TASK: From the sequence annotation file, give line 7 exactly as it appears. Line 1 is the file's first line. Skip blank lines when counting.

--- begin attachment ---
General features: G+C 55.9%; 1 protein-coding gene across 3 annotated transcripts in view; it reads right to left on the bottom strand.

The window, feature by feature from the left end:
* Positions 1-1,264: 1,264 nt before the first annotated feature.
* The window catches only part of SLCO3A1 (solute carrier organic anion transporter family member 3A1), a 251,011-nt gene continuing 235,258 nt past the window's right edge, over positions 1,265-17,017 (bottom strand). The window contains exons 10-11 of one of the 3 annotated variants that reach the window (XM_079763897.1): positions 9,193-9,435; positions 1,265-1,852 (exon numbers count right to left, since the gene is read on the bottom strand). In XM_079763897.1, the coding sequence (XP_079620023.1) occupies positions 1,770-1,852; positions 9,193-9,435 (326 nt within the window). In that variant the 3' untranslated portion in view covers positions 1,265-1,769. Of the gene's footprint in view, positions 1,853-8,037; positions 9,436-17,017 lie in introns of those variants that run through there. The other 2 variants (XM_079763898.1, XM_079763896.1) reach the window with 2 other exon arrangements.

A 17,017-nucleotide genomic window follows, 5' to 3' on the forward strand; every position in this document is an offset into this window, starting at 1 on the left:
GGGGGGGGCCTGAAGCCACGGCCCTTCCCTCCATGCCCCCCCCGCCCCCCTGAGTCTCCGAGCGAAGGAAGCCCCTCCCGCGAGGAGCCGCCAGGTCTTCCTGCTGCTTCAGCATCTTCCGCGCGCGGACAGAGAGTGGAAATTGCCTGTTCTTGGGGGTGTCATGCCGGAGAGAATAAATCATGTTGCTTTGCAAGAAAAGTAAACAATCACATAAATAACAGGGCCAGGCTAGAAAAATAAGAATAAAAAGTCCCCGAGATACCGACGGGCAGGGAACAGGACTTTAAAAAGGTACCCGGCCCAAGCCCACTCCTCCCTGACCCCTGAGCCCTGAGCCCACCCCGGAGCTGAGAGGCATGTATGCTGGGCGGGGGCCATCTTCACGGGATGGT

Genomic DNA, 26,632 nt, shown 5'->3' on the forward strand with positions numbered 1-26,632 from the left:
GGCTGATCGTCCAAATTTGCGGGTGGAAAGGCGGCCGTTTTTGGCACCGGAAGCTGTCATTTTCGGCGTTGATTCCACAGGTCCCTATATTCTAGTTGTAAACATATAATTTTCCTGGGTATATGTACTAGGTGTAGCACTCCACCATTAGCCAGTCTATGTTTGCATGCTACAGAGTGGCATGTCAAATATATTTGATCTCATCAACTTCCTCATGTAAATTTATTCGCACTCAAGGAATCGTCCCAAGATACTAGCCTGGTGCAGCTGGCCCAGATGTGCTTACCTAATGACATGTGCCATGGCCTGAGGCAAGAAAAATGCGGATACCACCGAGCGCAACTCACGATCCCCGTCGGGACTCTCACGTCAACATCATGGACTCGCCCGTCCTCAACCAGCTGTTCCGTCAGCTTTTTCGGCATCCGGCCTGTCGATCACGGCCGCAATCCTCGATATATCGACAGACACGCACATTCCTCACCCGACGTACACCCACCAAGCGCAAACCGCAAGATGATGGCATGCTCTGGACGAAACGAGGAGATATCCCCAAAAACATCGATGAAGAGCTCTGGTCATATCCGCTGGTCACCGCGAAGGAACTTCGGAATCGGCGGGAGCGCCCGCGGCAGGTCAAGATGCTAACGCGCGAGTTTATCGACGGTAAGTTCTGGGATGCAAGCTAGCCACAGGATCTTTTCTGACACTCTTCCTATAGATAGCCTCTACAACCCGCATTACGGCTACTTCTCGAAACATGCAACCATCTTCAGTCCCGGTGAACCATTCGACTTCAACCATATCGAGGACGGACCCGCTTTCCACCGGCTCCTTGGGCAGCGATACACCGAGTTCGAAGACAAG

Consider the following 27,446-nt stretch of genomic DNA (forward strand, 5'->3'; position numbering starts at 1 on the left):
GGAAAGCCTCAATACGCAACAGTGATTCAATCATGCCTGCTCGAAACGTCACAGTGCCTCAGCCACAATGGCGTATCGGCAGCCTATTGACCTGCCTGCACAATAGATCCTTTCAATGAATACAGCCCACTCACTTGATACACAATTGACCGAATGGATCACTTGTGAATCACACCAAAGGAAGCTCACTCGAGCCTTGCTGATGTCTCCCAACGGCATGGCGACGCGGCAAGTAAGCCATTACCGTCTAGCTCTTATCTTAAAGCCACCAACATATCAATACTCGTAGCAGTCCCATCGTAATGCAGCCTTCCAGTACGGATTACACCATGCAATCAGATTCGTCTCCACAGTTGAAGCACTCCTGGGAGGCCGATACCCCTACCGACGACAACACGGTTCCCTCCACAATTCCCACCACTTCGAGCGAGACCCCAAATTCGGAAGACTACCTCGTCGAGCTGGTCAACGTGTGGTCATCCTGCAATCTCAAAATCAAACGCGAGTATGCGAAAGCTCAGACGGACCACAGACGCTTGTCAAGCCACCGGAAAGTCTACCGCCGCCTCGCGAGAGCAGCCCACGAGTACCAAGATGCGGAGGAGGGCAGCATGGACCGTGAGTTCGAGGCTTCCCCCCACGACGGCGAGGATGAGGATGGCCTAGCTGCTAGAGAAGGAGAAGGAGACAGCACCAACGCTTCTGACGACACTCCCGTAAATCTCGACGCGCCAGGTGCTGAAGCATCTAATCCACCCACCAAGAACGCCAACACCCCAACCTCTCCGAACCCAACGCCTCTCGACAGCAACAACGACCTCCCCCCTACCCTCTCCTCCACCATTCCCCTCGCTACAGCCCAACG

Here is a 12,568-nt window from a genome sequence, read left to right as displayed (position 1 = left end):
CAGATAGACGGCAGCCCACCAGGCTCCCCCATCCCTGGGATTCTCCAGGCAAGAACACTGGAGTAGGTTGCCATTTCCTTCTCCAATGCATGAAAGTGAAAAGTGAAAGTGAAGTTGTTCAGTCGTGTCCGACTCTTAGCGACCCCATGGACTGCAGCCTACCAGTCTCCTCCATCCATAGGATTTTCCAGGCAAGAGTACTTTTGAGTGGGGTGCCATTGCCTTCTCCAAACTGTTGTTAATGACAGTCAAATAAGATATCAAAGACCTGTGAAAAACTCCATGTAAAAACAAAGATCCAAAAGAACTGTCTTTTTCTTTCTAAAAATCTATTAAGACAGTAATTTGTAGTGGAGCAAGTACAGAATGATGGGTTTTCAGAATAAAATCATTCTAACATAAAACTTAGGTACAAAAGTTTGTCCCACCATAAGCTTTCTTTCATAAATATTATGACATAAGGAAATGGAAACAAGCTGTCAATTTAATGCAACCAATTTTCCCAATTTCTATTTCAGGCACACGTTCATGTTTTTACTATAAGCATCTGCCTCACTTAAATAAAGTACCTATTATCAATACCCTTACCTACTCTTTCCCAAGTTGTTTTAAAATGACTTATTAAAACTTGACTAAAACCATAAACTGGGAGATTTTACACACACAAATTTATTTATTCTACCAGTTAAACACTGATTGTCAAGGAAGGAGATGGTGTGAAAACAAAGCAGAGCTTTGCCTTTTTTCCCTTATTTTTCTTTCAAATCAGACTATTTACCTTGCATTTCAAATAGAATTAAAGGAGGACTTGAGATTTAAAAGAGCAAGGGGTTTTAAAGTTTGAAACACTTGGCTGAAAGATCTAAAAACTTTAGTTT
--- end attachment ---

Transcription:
Genomic DNA, 26,632 nt, shown 5'->3' on the forward strand with positions numbered 1-26,632 from the left: